Industry members have welcomed additional clarity in the Environment Agency’s (EA) recent draft guidance on the enforcement of separate collection regulations, but some questions remain.
The ‘briefing note’ was obtained by MRW after a Freedom of information request. It specifies the agency’s position on commingled collections, and mentions guidelines put forward in recent industry-led initiatives as legitimate reference points for councils.
The EA also said it was working with Defra on a “risk-based” regime to help local authoritiescomply with the regulations and keep enforcement actions to a minimum.
Steve Lee, chief executive at the Chartered Institution of Wastes Management, said the note provided a “clearer picture” of the approach that the regulator intended to take for household and commercial waste collections in England. He said: “The real detail about what is or isn’t a compliant scheme will only emerge with experience.”
The EA acknowledged that a Waste Regulations Route Map, issued by WRAP, the London Waste and Recycling Board and others in April, was good practice and that the agency was planning to integrate it in the enforcement regime.
A spokesperson for the group said it was “testament to the meticulous and collaborative nature in which the route map was developed”. He added: “It provides an approach enabling local authorities to make their own decisions. We will offer any support we can to the EA as they consider its role within the regulatory regime.”
Ray Georgeson, chief executive at the Resource Association, was pleased that the association’s guidance on contamination levels, the Recycling Quality Information Point, was cited by the EA as a tool councils could use to assess whether their collection produced high quality recyclate.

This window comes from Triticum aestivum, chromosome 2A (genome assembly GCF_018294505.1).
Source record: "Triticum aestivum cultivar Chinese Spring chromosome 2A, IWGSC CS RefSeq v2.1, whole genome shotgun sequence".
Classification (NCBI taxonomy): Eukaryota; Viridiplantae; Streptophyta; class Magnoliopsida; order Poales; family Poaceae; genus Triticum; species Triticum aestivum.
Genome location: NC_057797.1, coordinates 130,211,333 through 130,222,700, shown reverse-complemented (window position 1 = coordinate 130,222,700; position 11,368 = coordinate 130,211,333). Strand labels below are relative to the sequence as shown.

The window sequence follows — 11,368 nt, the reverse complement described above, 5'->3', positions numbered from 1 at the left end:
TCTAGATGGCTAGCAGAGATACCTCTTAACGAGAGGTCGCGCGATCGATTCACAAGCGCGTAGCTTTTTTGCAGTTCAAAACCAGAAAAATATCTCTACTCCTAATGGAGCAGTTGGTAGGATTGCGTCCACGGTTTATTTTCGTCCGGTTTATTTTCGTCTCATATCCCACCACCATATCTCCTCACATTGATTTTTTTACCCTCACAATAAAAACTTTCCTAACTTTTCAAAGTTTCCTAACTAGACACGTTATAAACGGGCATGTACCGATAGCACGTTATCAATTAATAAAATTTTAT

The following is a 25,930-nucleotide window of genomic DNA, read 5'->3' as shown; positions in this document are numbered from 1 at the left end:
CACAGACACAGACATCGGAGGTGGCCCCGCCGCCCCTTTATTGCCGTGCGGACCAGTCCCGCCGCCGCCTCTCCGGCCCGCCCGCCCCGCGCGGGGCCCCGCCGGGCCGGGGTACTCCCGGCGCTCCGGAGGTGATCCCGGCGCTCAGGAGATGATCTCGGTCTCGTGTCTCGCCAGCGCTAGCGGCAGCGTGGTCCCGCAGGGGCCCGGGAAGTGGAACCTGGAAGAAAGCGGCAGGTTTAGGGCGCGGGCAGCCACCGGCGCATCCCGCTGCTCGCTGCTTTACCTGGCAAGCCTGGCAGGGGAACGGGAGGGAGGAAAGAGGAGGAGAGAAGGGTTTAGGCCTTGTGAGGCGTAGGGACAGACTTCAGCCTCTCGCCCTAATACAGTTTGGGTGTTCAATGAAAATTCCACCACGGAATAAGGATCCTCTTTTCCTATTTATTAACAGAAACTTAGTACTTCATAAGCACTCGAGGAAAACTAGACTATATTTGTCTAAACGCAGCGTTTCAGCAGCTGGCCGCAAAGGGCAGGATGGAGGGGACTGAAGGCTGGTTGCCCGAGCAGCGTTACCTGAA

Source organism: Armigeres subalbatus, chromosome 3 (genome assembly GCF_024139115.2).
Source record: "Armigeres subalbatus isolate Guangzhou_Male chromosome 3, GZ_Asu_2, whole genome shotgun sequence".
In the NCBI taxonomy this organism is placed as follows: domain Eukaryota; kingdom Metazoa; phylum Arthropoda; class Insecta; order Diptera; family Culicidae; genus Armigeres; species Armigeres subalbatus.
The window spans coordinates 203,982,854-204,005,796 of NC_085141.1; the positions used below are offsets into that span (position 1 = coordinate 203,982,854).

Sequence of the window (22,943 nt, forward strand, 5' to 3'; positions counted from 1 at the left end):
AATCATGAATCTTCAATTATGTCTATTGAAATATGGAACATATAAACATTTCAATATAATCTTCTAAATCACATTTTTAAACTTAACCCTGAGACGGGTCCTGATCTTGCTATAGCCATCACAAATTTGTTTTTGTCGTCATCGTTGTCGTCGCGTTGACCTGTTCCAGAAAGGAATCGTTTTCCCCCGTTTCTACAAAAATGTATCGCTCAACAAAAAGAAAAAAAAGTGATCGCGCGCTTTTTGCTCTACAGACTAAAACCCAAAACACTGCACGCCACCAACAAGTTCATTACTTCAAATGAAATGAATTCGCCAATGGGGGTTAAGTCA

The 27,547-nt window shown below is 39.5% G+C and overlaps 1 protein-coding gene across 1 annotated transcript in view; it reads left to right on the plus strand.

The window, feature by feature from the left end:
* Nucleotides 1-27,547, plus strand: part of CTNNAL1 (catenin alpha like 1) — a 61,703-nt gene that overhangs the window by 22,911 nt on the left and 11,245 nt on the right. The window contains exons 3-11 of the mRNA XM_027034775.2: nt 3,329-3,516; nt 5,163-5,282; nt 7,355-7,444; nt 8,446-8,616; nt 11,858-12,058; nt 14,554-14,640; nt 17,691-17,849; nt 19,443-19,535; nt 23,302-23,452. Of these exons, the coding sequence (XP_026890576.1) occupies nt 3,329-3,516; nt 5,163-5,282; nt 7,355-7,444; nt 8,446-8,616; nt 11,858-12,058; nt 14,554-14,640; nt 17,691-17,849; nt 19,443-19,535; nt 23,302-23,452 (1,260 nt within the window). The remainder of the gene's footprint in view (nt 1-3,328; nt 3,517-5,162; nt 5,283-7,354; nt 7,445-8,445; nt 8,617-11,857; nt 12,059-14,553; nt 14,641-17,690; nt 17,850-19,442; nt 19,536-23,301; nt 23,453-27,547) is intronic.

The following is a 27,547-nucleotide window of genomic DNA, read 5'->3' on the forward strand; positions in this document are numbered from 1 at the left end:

He said it provided a clear statement on quality specifications which established the position of UK reprocessors in defining quality standards for the relevant recycling sectors, as stated in revised Waste Framework Directive.
“We look forward to confirmation from the EA of the status of the briefing note and to more direct dialogue with the EA on their approach to enforcement,” he said.
The Environmental Services Association said it was glad the EA had acknowledged that different solutions were practicable in different local authorities and neighbourhoods, depending on the circumstances.
But Phil Conran, director at consultancy 360 Environmental, said that the document was mostly focused on local authorities and provided little guidance to commercial waste collectors.
“We are therefore still left with the position that commercial collectors will have to make a subjective judgement,” he said. “The outcome of the EA’s discussions with Defra on the development of a risk-based regime hopefully will come soon enough to give commercial operators time to put in place the necessary changes to meet EA enforcement expectations.”
Andy Moore, managing director of UK Recyclate who has said it may consider legally challenging councils that decide to continue with commingled collections, said the guidance should have been released last year. “Discussion of details is far from premature as it suggests: they are long overdue,” he said.
He also questioned the nature of the enforcement regime. “We’re not sure what ‘risk-based’ means. It sounds like a minefield, given that the agency upholds no clear definition of contamination, whilst all commingled material is at risk of being contaminated and pushed down the hierarchy. We hope as ever for robust action from the agency but the words chosen in the statement are less than heartening.